Tuesday, July 24, 2012

Dickens in Dhaka

I have to write the programme note for the "Great Expectations" tour.  Rehearsals start on August 20th, very soon now, and the show opens in Richmond on September 12th, and goes all round Britain before, early next year, finally opening in the West End (http://www.greatexpectationstheshow.com/).

There's been so many false starts, and so many setbacks, and the courage and persistence of Bruce MacKinnon has been tested beyond all reasonable limits. So I feel a bit superstitious about putting it out in the open. But I've a feeling that at last it's actually going to happen. It deserves to.

It's a script I'm proud of. I'm proud of what I've written in the programme note, too, but I'll resist the temptation to publish it here. It's time will come - in the programme, and as an introduction to the published script.

I opened the filing cabinet to refresh my memory, and came upon an article I wrote for the Glasgow Herald, as it was then, written by John Clifford. As I was then.

I wrote about the experience of seeing the show in Dhaka. It's worth recalling. It totally transformed my life. This is what I wrote:

"The first days in Bangladesh were like days in jail. To be sure, the bars of our cage were gilded. The hotel saw to that. No expense was spared to ensure our stay was comfortable; nothing was too much trouble if it helped convince us the bars did not really exist. But the dates were guarded; and the minute you stepped outside them you felt under siege.

Beggars waited at every intersection to tap at your windows, pointing at their hungry mouths and sightless eyes. Waving the stumps of amputated limbs. Street children would clutch hold of you, women with babies tug at your sleeve.

And the city would rush past, relentless; crazy beaten-up lorries, spluttering three-wheelers, buses impossibly crammed, with passengers clutching onto the roof and the outside of all the windows. Cars hooting. The air thick with exhaust. And rickshaws. One million rickshaws.

A cruel city. Its population swollen by hordes of the landless: people cut off from their earth, from their family, from their roots. People on the edge. People holding onto life with their fingernails.

And if they fail, their dead bodies being thrown into the river like garbage.

The problems are unimaginable; the suffering immense. It is easy here, for a westerner, to become sunk in despair, in shame, and in disgust. I was rescued y a little girl in an orphanage. In Sreepur. She put her arms around my neck and would not let go. She was about the size of my youngest child.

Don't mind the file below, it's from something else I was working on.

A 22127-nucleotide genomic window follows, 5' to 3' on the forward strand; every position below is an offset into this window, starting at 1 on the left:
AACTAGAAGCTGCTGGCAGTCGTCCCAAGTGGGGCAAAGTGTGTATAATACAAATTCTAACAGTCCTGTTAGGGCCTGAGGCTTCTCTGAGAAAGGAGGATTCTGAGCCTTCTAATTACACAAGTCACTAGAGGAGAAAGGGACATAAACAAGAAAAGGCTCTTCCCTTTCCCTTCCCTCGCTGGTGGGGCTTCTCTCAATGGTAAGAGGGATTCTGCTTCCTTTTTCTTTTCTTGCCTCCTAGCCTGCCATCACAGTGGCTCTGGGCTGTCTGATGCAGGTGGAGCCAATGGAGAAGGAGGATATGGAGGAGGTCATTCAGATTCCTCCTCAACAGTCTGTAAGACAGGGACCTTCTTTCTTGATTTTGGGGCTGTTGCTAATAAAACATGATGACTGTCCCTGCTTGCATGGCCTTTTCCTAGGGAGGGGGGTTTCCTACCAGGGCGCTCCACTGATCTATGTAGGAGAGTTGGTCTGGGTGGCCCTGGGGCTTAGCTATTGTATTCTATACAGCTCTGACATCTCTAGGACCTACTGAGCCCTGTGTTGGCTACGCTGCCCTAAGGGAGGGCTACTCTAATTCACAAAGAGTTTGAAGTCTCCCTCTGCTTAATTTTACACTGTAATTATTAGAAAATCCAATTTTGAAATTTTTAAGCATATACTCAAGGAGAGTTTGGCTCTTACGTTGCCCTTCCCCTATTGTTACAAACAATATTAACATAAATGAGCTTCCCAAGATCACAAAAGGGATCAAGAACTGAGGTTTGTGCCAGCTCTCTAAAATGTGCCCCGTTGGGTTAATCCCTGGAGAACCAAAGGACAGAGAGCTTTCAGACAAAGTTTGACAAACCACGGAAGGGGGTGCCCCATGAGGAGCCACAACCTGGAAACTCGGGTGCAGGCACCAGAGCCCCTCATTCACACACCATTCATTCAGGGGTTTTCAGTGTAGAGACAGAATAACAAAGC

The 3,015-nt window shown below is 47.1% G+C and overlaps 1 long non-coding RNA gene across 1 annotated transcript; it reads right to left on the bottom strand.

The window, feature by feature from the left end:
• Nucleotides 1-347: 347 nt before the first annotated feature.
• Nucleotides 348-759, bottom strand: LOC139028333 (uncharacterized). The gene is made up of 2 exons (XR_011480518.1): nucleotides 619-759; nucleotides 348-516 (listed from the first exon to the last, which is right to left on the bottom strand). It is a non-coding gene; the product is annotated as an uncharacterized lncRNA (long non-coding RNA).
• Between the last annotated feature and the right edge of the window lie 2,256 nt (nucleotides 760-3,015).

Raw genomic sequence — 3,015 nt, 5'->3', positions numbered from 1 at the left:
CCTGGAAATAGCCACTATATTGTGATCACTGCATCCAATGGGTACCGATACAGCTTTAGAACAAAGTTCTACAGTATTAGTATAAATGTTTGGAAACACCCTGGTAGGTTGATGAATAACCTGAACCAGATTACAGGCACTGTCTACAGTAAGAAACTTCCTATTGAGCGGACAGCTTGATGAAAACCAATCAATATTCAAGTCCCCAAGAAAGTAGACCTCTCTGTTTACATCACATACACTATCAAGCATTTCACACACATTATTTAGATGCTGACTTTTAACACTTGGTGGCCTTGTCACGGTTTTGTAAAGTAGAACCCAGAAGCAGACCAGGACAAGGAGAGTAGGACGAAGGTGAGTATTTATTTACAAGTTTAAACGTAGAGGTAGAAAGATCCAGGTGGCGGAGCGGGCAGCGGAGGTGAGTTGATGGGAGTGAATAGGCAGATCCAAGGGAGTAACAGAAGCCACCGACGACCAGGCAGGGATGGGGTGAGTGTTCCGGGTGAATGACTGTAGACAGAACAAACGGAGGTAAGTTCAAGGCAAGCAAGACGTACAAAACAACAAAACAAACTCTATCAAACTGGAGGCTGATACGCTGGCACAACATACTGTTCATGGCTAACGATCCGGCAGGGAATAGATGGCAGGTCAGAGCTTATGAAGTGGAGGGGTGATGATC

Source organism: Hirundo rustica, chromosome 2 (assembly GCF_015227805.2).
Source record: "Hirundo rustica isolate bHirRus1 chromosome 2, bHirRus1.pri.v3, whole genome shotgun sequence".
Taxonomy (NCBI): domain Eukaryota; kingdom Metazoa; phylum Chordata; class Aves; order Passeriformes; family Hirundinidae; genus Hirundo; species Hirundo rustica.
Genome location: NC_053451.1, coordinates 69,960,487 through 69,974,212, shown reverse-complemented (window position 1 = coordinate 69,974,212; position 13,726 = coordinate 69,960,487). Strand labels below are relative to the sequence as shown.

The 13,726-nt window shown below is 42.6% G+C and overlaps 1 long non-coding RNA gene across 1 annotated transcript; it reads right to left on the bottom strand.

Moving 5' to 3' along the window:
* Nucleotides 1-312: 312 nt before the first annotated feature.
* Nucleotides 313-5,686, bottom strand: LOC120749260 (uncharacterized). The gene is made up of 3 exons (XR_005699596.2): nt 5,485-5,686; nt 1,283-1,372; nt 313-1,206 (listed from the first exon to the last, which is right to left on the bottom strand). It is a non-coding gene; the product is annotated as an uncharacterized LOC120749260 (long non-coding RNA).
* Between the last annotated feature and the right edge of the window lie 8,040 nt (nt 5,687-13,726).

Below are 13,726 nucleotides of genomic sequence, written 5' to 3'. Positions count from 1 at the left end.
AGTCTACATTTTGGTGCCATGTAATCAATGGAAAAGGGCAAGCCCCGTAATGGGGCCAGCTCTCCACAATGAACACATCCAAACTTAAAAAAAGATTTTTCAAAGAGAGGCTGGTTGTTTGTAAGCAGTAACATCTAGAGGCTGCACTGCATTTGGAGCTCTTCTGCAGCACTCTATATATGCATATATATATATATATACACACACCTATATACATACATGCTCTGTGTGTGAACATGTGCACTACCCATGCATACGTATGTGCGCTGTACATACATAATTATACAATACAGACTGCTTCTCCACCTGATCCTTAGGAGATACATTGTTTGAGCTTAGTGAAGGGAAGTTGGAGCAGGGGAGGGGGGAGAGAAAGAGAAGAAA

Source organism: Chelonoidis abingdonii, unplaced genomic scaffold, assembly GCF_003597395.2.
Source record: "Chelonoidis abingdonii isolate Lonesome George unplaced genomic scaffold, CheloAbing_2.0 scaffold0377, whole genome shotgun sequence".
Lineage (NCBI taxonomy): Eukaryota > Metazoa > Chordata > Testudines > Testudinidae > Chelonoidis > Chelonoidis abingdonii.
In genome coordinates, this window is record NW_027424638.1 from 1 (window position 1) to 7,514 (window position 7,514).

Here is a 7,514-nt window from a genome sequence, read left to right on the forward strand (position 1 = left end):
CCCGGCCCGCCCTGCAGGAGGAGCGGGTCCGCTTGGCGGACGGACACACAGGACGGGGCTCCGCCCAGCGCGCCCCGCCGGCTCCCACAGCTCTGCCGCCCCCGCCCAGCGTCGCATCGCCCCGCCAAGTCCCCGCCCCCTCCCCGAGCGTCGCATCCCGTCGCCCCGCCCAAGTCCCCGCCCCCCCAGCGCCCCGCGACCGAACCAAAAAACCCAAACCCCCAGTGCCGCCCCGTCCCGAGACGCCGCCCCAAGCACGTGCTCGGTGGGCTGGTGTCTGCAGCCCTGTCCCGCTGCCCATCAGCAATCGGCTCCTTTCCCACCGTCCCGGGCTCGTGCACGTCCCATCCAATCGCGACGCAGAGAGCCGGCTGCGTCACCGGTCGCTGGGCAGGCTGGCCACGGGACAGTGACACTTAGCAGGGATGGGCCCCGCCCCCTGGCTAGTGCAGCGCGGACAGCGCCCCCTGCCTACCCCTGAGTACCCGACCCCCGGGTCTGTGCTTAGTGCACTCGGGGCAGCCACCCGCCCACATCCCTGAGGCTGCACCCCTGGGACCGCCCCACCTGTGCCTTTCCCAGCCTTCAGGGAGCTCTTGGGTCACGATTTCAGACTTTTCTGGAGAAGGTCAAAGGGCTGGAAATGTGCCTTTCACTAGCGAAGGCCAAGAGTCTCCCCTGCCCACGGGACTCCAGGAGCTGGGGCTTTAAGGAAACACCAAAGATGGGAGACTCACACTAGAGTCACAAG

She was being fed and cared for, given clean water to drink and clean air to breathe. She reminded me that whatever good we can do is never altogether lost. She hugged me and she gave me strength.

After that, it somehow didn't seem so completely irrelevant or absurd to be sitting in the lighting box of a theatre in Dhaka, watching "Great Expectations". Listening to Mike and Kiz, the Traverse technicians, whispering to each other down the phone, trying out new ways to improve the lighting; and watching the cast always striving, right up to the very end, to enrich and improve their performance.

It all began to make sense.

The Dhaka audience knew their Dickens well: their comments were often better informed than anything I had heard back home. Their appreciation was judicious; their criticisms exact. Their response was heartfelt because they saw in Dickens' London an exact image of a world very like their own.

The continual destruction of children, the despair of the abandoned spinster, the cruelty of the division between rich and poor, the relentless struggle to survive - all these are not literary abstractions, not images or figures of speech, but lived reality. Part of the air they have to breathe.

Bengali traditions of theatre and poetry are far more ancient than ours, far richer and in many ways far more alive. It was no coincidence that this, by far the poorest country we visited, should have possessed the best equipped theatre.

For drama flourishes in Dhaka, even under the most adverse conditions. In theatres with no wings, no space backstage, only the crudest equipment. Theatres that in summer are like ovens. Bare concrete for the auditorium floor; splintered, rotting wood for the stage.

No-one makes a living from the theatre. They create it out of love. They work by day, rehearse and perform by night. They have eight or nine plays in repertory and put on at least one show a week. The theatres are full.

There are at least 60 or 70 such theatre groups in Dhaka. hoe actors, writers, and directors I spoke to are some of the most admirable people I have ever met. Women of extraordinary courage and vision trying to overturn millennia of oppression. Men of enormous intelligence and sensitivity. All driven half out of their minds sometimes with bitterness and frustration. But persiting in the struggle to create art in the theatre.

In the struggle to create a future."
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